Skip to main content

Advertisement

Advertisement

Funding boost: Eligible arts and sports organisations to get grants to help them through Covid-19

SINGAPORE — The arts and sports sectors will receive additional grants which will help augment existing measures and help organisations defray operating costs as they navigate the impact of Covid-19, said Mr Edwin Tong on Thursday (Oct 15).

Sporting and arts organisations can apply for up to S$75,000 in grants under the enhanced funding announced on Oct 15, 2020.

Sporting and arts organisations can apply for up to S$75,000 in grants under the enhanced funding announced on Oct 15, 2020.

  • More than half of the additional S$25 million will go into an operating grant for key sports businesses
  • Grant will be equivalent to about 25 per cent of the businesses’ total operating expenses
  • Eligible arts and culture organisations will receive a grant of either S$75,000 or S$50,000
  • This can be used to defray operating costs

 

SINGAPORE — The arts and sports sectors will receive additional grants which will help augment existing measures and help organisations defray operating costs as they navigate the impact of Covid-19, said Mr Edwin Tong on Thursday (Oct 15).

The Minister for Culture, Community and Youth (MCCY) said S$25 million will be added to the Sports Resilience package, on top of the S$25 million it previously announced in June.

More than half of this amount will go into an operating grant for key businesses such as private academies and clubs, and sport facility operators that have been impacted by Covid-19 restrictions.

Mr Tong said: “While the resumption of sports activities since June has alleviated some immediate operational concerns, we recognise that revenue impact and longer-term survivability remain a major source of stress.”

He said the grant will be equivalent to about 25 per cent of businesses’ total operating expenses, capped at S$15,000 per month, for the next six months from October onwards, which means they could get up to S$90,000 in total.

To be eligible, they must demonstrate that:

  • They are key players in contributing to athletes’ development

  • Their business revenues have been and continue to be severely affected by Covid-19

  • They are committed to preserving jobs and upskilling their workforce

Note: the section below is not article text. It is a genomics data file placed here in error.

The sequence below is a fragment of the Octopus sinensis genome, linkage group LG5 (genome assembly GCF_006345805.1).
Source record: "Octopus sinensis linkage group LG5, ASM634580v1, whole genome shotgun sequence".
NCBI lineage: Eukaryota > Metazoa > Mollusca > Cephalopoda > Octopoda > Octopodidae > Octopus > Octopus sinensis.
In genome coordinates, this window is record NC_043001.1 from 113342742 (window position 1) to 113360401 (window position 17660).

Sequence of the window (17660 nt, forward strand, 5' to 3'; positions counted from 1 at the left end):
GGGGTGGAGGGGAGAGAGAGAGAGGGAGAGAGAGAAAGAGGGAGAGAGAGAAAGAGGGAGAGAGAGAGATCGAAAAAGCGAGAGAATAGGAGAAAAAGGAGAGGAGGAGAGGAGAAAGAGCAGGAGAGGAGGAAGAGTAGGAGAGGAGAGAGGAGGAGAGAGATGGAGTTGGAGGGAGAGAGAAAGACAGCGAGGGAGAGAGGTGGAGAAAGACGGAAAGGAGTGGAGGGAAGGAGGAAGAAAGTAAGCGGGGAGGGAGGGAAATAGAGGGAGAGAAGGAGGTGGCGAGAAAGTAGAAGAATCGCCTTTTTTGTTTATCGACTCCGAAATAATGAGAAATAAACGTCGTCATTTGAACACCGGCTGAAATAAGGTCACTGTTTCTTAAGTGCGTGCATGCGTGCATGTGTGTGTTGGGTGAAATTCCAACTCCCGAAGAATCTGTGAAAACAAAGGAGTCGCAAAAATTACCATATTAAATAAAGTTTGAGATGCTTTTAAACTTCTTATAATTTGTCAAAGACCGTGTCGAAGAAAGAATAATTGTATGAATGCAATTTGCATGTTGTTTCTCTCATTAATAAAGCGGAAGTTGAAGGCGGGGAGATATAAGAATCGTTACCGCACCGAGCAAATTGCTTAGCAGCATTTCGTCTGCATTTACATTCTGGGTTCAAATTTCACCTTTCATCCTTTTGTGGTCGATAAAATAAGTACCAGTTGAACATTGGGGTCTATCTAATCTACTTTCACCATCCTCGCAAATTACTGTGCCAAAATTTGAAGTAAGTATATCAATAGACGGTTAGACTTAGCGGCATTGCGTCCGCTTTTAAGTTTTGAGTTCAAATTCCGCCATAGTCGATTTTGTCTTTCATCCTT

“We hope to support up to 150 sports businesses with this operating grant — helping operators who do not currently receive Government funding,” said Mr Tong.

Mr Tong also announced a one-off operating grant to eligible arts and culture organisations, and those in closely related sectors, such as media and design.

Depending on the size of the organisation, those eligible will receive a grant of either S$75,000 or S$50,000, which can be used to defray operating costs.

Details of this grant — which is expected to benefit more than 300 organisations — will be made available by the National Arts Council at the end of this month, said Mr Tong.

“We hope organisations that receive this grant will also provide work opportunities for their freelancers,” he added.

The grant will be taken out of the S$55 million arts and culture resilience package announced by the ministry in April, which is expected to be fully utilised by end of this year.

To date, the package has generated more than 10,000 work and training opportunities for arts and culture practitioners, of which almost 4,000 were for freelancers.

It has also supported close to 1,200 digitalisation projects and programmes by local artists and arts organisations.

SUPPORT FOR ARTS AND SPORTS PRACTITIONERS

Touching on the role freelancers play in the arts and sports sector and addressing the challenges they face, Mr Tong said there is “a certain messiness” in the way these practitioners are organised.

He added that the MCCY has also “taken a light touch” towards freelancers in the past, recognising the spontaneity and flexibility of gig work.

“But Covid-19 has thrown into sharp relief the importance of organising dedicated assistance for these stakeholders and supporting their efforts to organise themselves,” said Mr Tong.

He added that one area of need is for freelancers to level up and diversify their skills.

To support those in the sports sector, S$2.5 million will be set aside for two initiatives under the package.

Firstly, coaches who are registered under the National Registry of Coaches (NROC) can receive a training allowance of S$10 per hour when they take up courses run by CoachSG, beyond the required hours they need to serve under the Continuing Coach Education programme.

Secondly, CoachSG will pick 50 to 80 pairs of level two and three NROC-registered coaches to participate in its structured mentorship programme and raise their coaching capabilities. Participants will be provided with between S$400 and S$600 a month.

Mr Tong said likewise, arts freelancers can upgrade their skills and tap available support through the Arts Resource Hub, set up under the National Arts Council.

Much as the packages will help practitioners tide over this period, Mr Tong acknowledged that it will take more than financial assistance to sustain the arts and sports sectors.

“People must be able to see, and appreciate, the intrinsic value which our arts, culture, and sporting talents can bring to our community. It brings us together, we rally behind our artistic and sporting heroes.

“It builds and shapes our Singapore, in a way which nothing else can,” said Mr Tong.

Related topics

edwin tong Parliament Sports arts NAC

Read more of the latest in

Advertisement

Popular

Advertisement

Stay in the know. Anytime. Anywhere.

Subscribe to get daily news updates, insights and must reads delivered straight to your inbox.

By clicking subscribe, I agree for my personal data to be used to send me TODAY newsletters, promotional offers and for research and analysis.